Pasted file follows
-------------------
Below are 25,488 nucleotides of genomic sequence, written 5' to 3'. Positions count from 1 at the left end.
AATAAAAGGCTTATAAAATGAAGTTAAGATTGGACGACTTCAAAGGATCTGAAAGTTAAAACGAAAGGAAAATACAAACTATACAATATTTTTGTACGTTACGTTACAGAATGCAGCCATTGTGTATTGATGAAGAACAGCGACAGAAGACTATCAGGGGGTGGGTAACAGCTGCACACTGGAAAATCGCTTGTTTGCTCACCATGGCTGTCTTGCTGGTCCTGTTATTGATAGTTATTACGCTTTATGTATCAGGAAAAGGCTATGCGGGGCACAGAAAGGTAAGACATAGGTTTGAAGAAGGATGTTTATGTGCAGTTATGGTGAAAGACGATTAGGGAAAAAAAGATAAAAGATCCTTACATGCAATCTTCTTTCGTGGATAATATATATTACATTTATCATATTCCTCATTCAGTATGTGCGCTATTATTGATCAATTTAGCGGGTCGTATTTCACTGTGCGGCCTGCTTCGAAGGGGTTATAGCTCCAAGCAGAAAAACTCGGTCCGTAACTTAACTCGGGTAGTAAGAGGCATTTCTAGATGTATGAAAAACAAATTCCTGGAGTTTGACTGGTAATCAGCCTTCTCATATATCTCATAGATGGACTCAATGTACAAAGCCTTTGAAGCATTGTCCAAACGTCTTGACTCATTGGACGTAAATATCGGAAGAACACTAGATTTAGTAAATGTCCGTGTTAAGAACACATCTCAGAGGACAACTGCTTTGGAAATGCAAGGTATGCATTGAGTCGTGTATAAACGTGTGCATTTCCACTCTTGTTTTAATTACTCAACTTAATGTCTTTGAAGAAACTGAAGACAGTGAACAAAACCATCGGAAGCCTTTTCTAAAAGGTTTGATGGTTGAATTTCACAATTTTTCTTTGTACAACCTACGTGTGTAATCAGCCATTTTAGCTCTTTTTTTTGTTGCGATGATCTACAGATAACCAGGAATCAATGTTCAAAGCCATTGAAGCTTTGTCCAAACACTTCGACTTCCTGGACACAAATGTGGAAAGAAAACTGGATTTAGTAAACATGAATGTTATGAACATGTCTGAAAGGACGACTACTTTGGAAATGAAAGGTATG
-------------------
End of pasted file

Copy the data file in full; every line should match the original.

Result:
Below are 25,488 nucleotides of genomic sequence, written 5' to 3'. Positions count from 1 at the left end.
AATAAAAGGCTTATAAAATGAAGTTAAGATTGGACGACTTCAAAGGATCTGAAAGTTAAAACGAAAGGAAAATACAAACTATACAATATTTTTGTACGTTACGTTACAGAATGCAGCCATTGTGTATTGATGAAGAACAGCGACAGAAGACTATCAGGGGGTGGGTAACAGCTGCACACTGGAAAATCGCTTGTTTGCTCACCATGGCTGTCTTGCTGGTCCTGTTATTGATAGTTATTACGCTTTATGTATCAGGAAAAGGCTATGCGGGGCACAGAAAGGTAAGACATAGGTTTGAAGAAGGATGTTTATGTGCAGTTATGGTGAAAGACGATTAGGGAAAAAAAGATAAAAGATCCTTACATGCAATCTTCTTTCGTGGATAATATATATTACATTTATCATATTCCTCATTCAGTATGTGCGCTATTATTGATCAATTTAGCGGGTCGTATTTCACTGTGCGGCCTGCTTCGAAGGGGTTATAGCTCCAAGCAGAAAAACTCGGTCCGTAACTTAACTCGGGTAGTAAGAGGCATTTCTAGATGTATGAAAAACAAATTCCTGGAGTTTGACTGGTAATCAGCCTTCTCATATATCTCATAGATGGACTCAATGTACAAAGCCTTTGAAGCATTGTCCAAACGTCTTGACTCATTGGACGTAAATATCGGAAGAACACTAGATTTAGTAAATGTCCGTGTTAAGAACACATCTCAGAGGACAACTGCTTTGGAAATGCAAGGTATGCATTGAGTCGTGTATAAACGTGTGCATTTCCACTCTTGTTTTAATTACTCAACTTAATGTCTTTGAAGAAACTGAAGACAGTGAACAAAACCATCGGAAGCCTTTTCTAAAAGGTTTGATGGTTGAATTTCACAATTTTTCTTTGTACAACCTACGTGTGTAATCAGCCATTTTAGCTCTTTTTTTTGTTGCGATGATCTACAGATAACCAGGAATCAATGTTCAAAGCCATTGAAGCTTTGTCCAAACACTTCGACTTCCTGGACACAAATGTGGAAAGAAAACTGGATTTAGTAAACATGAATGTTATGAACATGTCTGAAAGGACGACTACTTTGGAAATGAAAGGTATG